Antiquities of Samarkand. Inner Courtyard of the Shir Dar Madrasah (Eastern Side). Inscriptions around the Inner Niche and Its Upper Sections. Beginning

This photograph of the interior courtyard of the Shir Dar Madrasah in Samarkand (Uzbekistan) is from the archeological part of Turkestan Album. The six-volume photographic survey was produced in 1871-72 under the patronage of General Konstantin P. von Kaufman, the first governor-general (1867-82) of Turkestan, as the Russian Empire’s Central Asian territories were called. The album devotes special attention to Samarkand’s Islamic architecture, such as 14th- and 15th-century monuments from the reign of Timur (Tamerlane) and his successors. In the center of Samarkand is the Registan ensemble, composed of three major examples of a madrasah (religious school). The second madrasah in the ensemble, the Shir Dar, was built in 1619-36, during the Astrakhanid dynasty. Despite significant damage over the centuries, it remains one of the most lavishly ornamented monuments in Central Asia. The form of this madrasah consists of a rectangular courtyard enclosed by a two-story arcade. Visible here is the upper part of the niche of the iwan (vaulted hall, walled on three sides, with one end open) in the center of the east wall. The surfaces are covered with polychrome majolica tiles in elaborate geometric and botanical patterns. The rectangular panels with pointed arches lead to a horizontal inscription band in the Thuluth cursive style. Above the inscription are pointed arch panels divided by a system of intersecting ribbed vaults.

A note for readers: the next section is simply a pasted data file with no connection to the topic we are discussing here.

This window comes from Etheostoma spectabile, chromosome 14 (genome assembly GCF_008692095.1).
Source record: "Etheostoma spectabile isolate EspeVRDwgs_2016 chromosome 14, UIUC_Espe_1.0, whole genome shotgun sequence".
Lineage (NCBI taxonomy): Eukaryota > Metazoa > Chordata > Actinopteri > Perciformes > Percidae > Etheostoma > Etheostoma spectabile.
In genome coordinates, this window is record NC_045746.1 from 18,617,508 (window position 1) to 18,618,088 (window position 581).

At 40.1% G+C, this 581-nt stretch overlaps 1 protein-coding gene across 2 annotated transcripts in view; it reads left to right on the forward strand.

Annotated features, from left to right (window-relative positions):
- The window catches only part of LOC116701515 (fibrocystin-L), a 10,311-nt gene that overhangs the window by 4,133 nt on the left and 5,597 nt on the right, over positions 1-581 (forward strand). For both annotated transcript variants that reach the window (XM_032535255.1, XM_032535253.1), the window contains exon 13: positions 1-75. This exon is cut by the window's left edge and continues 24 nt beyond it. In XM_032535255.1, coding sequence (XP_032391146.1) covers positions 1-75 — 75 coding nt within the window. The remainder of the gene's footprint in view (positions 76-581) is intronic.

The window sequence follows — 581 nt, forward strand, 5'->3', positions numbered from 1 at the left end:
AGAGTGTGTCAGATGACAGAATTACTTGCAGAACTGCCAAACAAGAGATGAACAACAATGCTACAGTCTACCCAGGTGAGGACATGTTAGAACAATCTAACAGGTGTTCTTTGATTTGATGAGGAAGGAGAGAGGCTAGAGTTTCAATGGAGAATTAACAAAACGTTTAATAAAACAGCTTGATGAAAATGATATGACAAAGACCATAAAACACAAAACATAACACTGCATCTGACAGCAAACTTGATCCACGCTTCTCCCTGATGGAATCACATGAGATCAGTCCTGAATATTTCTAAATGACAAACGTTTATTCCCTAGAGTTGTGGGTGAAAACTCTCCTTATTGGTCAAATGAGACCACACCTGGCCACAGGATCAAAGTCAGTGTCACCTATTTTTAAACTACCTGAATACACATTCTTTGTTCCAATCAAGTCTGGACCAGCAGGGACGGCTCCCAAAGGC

Antiquities of Samarkand. Inner Courtyard of the Shir Dar Madrasah (Eastern Side). Inscriptions around the Inner Niche and Its Upper Sections. Center

This photograph of the interior courtyard of the Shir Dar Madrasah in Samarkand (Uzbekistan) is from the archeological part of Turkestan Album. The six-volume photographic survey was produced in 1871-72 under the patronage of General Konstantin P. von Kaufman, the first governor-general (1867-82) of Turkestan, as the Russian Empire’s Central Asian territories were called. The album devotes special attention to Samarkand’s Islamic architecture, such as 14th- and 15th-century monuments from the reign of Timur (Tamerlane) and his successors. In the center of Samarkand is the Registan ensemble, composed of three major examples of a madrasah (religious school). The second madrasah in the ensemble, the Shir Dar, was built in 1619-36, during the Astrakhanid dynasty. Despite significant damage over the centuries, it remains one of the most lavishly ornamented monuments in Central Asia. The form of this madrasah is typical for the region, with a rectangular courtyard enclosed by a two-story arcade containing rooms for scholars. Visible here is the niche of the iwan (vaulted hall, walled on three sides, with one end open) in the center of the east wall. The surfaces are covered with polychrome majolica tiles in geometric and botanical patterns. The lower panels with pointed arches are surmounted with a horizontal inscription band in a florid cursive style. The upper part of the niche shows an intricate system of intersecting vaults.